On October 16 I interviewed Lowell Robinson, Director of the Digital Experience Lab at the Exploratorium in San Fransisco. During the interview, Mr. Robinson informed told me about his background in digital media, in particular abstract cinema. This is different than the “usual” fine arts background which other museum professionals have, yet it has helped him create experiences which get visitors to engage with and understand abstract concepts. I asked Mr. Robinson if he creates the apps and experiences for the Exploratorium with a particular audience in mind or if he aims for more educational or entertaining experiences for users. His general opinion was that if an experience is engaging and accessible, it can both educate and entertain for audiences of all ages. I also asked Mr. Robinson about his changing role at the Exploratorium over the last 20 years and if he has needed to learn new skills in order to keep up with rapid changes in technology. He replied that yes, he has needed to learn coding and programing in order to create the apps.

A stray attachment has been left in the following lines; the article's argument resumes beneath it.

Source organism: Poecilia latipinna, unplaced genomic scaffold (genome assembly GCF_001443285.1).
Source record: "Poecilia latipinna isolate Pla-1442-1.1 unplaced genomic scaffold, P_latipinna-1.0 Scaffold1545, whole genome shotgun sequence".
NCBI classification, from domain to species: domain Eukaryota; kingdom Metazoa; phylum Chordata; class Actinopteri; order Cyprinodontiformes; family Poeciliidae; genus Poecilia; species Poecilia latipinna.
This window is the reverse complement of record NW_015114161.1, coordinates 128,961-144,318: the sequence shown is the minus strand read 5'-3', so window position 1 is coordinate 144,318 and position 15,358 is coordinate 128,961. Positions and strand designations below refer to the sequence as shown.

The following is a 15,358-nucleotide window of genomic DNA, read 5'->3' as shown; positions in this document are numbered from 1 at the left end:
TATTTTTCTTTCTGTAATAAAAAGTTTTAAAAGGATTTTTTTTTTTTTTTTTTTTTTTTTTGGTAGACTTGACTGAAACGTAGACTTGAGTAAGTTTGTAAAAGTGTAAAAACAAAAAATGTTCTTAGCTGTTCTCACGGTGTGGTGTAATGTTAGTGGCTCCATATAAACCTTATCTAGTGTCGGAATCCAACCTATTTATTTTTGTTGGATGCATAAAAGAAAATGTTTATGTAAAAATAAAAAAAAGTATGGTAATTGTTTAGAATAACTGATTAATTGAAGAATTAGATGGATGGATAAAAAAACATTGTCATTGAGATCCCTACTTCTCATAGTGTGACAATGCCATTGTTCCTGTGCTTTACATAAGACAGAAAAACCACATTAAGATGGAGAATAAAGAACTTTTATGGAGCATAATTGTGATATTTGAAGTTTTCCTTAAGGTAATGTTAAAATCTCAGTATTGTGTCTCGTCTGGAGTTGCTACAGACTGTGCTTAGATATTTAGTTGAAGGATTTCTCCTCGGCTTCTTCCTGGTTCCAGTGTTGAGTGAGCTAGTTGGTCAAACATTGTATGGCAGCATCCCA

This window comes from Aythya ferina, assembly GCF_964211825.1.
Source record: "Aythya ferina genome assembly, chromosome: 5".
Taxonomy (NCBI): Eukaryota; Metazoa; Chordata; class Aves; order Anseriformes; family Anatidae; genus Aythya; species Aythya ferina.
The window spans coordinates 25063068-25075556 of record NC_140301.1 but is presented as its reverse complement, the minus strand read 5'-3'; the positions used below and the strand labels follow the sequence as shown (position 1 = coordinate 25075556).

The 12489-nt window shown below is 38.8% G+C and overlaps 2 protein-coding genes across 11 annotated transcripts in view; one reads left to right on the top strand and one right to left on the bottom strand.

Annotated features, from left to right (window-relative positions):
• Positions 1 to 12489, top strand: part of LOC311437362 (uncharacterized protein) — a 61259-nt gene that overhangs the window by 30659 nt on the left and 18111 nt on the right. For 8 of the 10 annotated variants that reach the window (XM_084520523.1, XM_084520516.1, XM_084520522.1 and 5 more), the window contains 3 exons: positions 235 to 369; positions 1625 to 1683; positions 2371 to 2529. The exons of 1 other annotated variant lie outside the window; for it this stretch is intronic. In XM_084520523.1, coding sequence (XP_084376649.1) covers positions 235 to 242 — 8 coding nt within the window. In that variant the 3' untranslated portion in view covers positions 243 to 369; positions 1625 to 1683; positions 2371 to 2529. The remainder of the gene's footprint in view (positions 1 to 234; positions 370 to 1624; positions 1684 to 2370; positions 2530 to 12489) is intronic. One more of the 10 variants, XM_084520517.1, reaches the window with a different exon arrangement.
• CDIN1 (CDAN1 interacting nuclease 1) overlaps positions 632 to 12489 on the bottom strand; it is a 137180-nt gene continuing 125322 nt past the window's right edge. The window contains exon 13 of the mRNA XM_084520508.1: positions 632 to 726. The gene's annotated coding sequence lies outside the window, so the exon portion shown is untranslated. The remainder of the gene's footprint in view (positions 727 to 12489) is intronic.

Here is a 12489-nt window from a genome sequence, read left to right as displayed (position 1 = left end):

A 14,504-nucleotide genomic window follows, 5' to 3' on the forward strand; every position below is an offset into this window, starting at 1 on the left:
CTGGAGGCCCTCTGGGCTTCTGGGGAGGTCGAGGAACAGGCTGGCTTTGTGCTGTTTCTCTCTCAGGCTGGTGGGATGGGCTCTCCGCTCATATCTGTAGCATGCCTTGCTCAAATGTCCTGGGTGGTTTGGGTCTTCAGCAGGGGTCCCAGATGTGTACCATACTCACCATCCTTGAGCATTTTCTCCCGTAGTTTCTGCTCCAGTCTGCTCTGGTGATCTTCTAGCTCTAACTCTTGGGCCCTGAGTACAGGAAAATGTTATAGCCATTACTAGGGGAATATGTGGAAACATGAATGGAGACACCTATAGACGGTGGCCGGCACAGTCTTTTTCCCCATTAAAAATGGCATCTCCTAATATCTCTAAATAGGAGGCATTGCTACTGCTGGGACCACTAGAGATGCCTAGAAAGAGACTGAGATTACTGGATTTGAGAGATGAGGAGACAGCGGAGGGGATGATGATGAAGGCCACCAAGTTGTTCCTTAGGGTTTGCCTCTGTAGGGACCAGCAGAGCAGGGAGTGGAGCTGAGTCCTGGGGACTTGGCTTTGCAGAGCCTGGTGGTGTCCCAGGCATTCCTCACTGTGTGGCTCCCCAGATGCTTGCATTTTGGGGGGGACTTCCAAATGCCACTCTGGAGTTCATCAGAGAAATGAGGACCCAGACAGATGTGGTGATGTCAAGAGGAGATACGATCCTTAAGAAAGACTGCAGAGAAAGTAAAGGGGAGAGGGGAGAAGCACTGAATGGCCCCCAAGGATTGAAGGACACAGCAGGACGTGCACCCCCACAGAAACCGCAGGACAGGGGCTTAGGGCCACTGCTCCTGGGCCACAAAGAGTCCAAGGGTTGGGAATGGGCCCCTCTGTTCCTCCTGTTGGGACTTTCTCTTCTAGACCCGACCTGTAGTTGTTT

I would have liked to learn more about how Mr. Robinson works to make abstract concepts accessible to visitors, particularly if he uses surveys or studies to gauge what level of understanding visitors arrive with. I understand that this would be dependent on which project Mr. Robinson and the Exploratorium were working on, as well as the demographic information of the average visitor to the museum. A discussion off the average Exporatorium visitor might also have given me a better idea of where the inspiration for these projects comes from.
Overall I had a very pleasant conversation with Mr. Robinson, and I was interested to learn how different strengths and backgrounds can be used to connect visitors with source material. I was also interested by the idea that sometimes a sensory experience is needed to help create that connection.